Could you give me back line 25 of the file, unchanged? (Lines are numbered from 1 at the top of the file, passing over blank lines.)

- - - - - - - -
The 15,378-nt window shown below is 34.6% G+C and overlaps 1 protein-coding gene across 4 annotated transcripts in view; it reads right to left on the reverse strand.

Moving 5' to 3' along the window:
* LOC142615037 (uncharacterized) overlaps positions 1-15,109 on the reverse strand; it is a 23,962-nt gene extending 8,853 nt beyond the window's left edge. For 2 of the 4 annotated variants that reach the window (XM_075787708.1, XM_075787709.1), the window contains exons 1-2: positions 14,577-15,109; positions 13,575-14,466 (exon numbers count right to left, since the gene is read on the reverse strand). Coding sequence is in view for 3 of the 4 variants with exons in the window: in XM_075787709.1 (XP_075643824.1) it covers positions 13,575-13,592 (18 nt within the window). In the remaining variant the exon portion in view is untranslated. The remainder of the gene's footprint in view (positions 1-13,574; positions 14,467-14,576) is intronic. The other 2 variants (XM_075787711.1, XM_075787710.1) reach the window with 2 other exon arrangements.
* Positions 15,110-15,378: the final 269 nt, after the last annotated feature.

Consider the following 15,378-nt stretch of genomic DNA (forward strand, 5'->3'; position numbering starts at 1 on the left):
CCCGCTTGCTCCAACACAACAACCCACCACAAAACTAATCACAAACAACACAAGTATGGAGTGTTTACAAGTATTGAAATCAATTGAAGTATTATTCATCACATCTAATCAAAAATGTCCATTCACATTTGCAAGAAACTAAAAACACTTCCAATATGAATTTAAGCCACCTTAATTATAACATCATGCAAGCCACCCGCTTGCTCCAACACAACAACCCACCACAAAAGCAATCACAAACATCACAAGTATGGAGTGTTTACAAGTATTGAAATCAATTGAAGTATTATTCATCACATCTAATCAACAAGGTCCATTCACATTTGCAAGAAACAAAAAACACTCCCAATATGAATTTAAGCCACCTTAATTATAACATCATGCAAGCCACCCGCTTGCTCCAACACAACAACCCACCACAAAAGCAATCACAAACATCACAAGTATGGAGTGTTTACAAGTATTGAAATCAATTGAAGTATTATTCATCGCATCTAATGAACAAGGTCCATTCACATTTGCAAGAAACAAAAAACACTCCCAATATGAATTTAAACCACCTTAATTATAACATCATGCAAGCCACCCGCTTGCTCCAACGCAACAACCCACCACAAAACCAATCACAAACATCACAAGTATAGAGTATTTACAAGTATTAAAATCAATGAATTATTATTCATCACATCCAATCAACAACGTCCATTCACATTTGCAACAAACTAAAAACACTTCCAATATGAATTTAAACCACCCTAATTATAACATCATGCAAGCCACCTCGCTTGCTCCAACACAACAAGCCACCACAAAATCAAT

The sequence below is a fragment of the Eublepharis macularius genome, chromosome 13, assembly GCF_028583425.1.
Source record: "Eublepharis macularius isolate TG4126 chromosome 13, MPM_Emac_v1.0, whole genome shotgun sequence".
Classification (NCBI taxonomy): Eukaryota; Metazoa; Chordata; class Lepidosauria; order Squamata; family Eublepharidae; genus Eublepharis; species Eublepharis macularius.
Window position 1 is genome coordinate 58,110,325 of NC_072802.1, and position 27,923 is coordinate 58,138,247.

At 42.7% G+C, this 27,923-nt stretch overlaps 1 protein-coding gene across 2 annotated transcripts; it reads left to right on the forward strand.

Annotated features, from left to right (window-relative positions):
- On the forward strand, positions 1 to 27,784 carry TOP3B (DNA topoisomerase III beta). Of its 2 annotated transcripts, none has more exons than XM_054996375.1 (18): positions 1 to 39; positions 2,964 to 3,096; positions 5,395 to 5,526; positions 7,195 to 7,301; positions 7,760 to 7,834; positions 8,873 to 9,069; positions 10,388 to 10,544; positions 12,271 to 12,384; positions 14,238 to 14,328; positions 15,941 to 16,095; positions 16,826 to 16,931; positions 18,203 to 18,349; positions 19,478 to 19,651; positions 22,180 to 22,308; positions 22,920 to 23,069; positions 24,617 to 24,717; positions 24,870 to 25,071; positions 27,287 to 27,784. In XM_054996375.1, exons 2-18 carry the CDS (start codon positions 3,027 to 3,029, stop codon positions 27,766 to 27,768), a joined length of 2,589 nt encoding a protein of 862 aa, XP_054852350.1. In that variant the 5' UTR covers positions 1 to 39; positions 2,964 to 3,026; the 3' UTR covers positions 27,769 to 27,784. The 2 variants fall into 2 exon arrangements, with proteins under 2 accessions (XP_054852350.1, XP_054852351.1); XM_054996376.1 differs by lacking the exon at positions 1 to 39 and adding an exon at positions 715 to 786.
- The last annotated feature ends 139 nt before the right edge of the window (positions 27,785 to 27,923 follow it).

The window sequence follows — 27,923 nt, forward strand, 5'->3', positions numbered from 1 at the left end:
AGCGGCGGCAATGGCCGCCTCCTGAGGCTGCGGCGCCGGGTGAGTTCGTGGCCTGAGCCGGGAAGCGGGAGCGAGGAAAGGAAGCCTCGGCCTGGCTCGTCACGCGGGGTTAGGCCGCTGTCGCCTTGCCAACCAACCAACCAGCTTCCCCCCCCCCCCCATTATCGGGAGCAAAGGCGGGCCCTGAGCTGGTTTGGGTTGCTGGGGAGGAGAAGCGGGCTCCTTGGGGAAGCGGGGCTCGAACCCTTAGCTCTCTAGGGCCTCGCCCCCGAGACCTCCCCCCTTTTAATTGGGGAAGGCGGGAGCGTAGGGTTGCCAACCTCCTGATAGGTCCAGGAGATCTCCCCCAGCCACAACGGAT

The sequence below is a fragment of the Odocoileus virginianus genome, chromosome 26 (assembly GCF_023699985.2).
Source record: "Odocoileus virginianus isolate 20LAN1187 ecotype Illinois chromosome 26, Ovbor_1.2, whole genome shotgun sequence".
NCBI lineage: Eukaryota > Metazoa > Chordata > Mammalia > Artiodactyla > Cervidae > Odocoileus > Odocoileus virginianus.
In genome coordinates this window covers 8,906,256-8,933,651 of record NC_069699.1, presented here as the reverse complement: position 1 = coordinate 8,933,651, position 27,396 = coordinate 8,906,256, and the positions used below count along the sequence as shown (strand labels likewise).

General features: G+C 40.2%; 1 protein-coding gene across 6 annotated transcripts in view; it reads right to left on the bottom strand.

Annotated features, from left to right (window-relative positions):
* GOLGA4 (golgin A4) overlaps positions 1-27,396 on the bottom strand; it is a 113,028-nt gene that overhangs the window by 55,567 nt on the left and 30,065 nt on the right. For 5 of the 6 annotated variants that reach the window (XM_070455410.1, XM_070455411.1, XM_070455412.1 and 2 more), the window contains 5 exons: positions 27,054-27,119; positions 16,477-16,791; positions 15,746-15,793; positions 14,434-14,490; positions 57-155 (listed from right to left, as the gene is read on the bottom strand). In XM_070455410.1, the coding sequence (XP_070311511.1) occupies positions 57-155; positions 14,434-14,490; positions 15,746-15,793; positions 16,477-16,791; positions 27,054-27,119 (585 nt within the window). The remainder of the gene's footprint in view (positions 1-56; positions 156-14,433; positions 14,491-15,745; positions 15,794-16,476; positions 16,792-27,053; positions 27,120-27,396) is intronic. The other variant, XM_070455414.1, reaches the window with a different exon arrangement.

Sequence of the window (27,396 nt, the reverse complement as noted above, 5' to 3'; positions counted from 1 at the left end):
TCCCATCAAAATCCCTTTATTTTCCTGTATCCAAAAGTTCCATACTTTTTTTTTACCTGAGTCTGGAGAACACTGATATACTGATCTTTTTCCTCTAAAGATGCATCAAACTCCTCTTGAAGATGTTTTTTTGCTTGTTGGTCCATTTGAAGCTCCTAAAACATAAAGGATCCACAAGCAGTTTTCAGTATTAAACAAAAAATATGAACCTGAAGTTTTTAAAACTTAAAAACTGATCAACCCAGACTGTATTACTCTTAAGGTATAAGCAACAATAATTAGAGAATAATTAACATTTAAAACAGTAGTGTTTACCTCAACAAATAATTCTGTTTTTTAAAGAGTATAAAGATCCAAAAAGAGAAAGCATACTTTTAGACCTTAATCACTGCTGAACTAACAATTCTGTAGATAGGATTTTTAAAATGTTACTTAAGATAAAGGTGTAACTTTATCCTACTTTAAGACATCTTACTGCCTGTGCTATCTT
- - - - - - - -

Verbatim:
TCCCATCAAAATCCCTTTATTTTCCTGTATCCAAAAGTTCCATACTTTTTTTTTACCTGAGTCTGGAGAACACTGATATACTGATCTTTTTCCTCTAAAGATGCATCAAACTCCTCTTGAAGATGTTTTTTTGCTTGTTGGTCCATTTGAAGCTCCTAAAACATAAAGGATCCACAAGCAGTTTTCAGTATTAAACAAAAAATATGAACCTGAAGTTTTTAAAACTTAAAAACTGATCAACCCAGACTGTATTACTCTTAAGGTATAAGCAACAATAATTAGAGAATAATTAACATTTAAAACAGTAGTGTTTACCTCAACAAATAATTCTGTTTTTTAAAGAGTATAAAGATCCAAAAAGAGAAAGCATACTTTTAGACCTTAATCACTGCTGAACTAACAATTCTGTAGATAGGATTTTTAAAATGTTACTTAAGATAAAGGTGTAACTTTATCCTACTTTAAGACATCTTACTGCCTGTGCTATCTT